WCAG

Do Your Forms Hate Money? (Accessibility Version)

We assume that if [insert big company here] is doing it, it must reflect best practices. This isn't always true and reveals a lot of low hanging ROI for accessibility if you're willing to grab for it.

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Building Accessible Login Experiences

Logins are critical to the digital world. We need them to keep the bad guys out of our stuff. This includes everything from our email, bank, social media, and e-commerce accounts. And that necessarily creates barriers, which can sometimes present accessibility issues. UX, engineering, and security professionals designing login systems have the difficult task of balancing ease of use with safeguards to keep bad actors out. Following accessibility principles and best practices, including new success criteria for accessible authentication in the brand new WCAG 2.2 release, can ensure that login systems don’t lock out people with disabilities.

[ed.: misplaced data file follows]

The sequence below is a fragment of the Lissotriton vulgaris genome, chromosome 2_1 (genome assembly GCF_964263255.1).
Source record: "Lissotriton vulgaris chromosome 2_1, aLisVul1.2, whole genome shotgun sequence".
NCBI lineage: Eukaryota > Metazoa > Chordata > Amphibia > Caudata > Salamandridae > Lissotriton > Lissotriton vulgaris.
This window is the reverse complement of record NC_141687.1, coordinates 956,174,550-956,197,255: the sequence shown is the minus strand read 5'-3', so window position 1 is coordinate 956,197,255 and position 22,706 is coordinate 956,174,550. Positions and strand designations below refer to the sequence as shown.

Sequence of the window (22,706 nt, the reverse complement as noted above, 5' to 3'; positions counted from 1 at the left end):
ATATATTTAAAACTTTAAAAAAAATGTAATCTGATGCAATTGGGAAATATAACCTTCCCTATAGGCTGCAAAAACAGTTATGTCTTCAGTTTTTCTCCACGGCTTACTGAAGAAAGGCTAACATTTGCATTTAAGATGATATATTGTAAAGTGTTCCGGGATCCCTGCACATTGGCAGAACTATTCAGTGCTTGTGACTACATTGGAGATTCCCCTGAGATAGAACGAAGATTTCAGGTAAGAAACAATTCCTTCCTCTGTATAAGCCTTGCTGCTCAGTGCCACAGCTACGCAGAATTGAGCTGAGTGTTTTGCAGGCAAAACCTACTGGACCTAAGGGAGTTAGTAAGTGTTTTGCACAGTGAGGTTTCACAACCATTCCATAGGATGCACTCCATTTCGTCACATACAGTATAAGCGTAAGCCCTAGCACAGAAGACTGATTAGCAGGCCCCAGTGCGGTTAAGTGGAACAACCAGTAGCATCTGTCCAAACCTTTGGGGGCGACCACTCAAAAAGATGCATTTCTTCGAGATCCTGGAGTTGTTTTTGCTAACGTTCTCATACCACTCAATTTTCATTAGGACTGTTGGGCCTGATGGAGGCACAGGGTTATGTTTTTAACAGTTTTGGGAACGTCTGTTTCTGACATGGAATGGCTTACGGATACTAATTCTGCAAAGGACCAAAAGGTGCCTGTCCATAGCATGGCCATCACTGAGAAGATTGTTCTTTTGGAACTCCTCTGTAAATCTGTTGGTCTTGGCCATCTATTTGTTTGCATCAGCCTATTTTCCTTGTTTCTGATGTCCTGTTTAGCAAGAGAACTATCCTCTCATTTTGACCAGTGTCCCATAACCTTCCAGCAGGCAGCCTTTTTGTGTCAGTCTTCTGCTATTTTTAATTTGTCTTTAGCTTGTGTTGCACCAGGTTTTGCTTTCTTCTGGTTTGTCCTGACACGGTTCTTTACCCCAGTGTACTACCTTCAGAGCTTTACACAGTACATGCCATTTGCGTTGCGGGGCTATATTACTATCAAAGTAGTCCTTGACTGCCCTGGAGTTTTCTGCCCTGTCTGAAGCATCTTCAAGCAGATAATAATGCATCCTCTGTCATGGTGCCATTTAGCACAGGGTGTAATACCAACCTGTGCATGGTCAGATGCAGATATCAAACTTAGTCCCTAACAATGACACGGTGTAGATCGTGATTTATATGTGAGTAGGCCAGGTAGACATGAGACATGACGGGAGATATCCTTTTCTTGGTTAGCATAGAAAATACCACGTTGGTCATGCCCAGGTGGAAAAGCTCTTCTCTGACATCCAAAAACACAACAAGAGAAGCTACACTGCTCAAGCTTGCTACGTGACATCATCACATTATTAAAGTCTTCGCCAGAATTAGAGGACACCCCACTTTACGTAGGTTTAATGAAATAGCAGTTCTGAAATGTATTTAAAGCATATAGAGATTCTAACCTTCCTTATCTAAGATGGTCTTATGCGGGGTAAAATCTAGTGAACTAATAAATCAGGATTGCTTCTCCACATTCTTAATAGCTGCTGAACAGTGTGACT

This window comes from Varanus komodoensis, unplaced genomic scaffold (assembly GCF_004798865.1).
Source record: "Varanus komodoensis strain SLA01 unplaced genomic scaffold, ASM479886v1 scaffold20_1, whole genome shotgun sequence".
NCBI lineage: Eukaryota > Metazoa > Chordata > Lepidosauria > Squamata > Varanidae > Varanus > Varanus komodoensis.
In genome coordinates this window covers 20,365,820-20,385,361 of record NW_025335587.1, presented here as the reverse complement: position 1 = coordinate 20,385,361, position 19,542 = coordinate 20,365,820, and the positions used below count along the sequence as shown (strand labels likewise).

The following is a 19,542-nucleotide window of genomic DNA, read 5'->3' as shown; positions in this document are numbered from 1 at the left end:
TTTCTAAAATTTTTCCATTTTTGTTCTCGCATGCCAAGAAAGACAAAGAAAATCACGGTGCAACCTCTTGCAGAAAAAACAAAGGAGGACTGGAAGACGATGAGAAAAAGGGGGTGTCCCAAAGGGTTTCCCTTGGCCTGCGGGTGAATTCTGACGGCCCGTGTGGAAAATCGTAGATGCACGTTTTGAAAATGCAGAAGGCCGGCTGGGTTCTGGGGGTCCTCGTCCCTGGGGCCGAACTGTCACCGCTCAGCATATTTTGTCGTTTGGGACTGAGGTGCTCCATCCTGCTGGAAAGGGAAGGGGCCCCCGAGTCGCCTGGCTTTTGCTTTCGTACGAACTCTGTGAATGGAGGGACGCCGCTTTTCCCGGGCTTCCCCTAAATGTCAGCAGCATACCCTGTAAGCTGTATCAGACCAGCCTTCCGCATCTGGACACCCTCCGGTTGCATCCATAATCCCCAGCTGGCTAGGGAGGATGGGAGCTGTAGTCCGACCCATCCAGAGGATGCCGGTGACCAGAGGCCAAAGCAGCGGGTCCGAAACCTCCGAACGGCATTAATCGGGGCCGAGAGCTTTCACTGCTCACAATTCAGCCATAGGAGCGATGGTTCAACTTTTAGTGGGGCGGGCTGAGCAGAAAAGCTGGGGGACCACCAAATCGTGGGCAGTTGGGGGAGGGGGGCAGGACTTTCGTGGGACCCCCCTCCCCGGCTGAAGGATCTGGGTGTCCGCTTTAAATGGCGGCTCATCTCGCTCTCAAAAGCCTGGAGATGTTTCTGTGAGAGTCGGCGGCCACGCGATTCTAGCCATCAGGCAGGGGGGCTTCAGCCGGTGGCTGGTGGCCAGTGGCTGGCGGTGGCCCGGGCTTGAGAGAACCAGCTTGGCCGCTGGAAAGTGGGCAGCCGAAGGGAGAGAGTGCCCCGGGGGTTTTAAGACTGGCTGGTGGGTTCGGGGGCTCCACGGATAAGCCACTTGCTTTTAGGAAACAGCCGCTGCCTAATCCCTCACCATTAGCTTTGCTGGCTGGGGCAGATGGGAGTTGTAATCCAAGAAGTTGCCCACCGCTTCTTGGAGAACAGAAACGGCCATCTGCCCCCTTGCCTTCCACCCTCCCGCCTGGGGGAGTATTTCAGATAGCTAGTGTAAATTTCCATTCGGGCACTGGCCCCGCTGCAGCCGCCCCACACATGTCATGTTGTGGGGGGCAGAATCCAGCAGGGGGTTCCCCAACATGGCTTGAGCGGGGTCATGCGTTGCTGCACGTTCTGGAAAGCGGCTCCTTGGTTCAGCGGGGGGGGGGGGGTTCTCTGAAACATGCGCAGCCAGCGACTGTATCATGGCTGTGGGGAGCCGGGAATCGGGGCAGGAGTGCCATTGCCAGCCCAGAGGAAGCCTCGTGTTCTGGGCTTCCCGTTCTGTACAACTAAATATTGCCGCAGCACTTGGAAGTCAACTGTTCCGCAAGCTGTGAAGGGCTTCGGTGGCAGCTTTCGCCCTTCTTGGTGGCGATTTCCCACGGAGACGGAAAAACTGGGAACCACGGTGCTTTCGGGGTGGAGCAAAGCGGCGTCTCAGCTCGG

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WCAG 2.2 is Here: New Accessibility Guidelines

This past week, the W3C finally published a new version of the Web Content Accessibility Guidelines as its official recommendation. This new version, WCAG 2.2, has been a long time coming.

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Caring: The Critical First Step to Accessibility

The WebAim Million Report shows that over one third of images on popular homepages don't have usable alt text. It seems that most organizations just don't care enough.

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Federal Digital Accessibility: Fulfilling the Demands of Section 508

Digital accessibility is addressed in Section 508 of the Rehabilitation Act to be exact. It requires all federal agencies and departments to make their electronic and information technology accessible to people with disabilities, including both employees and members of the public. This includes websites, PDFs, and digital kiosks. The requirements also apply to federal government digital procurement as well as some bodies that receive federal funding.

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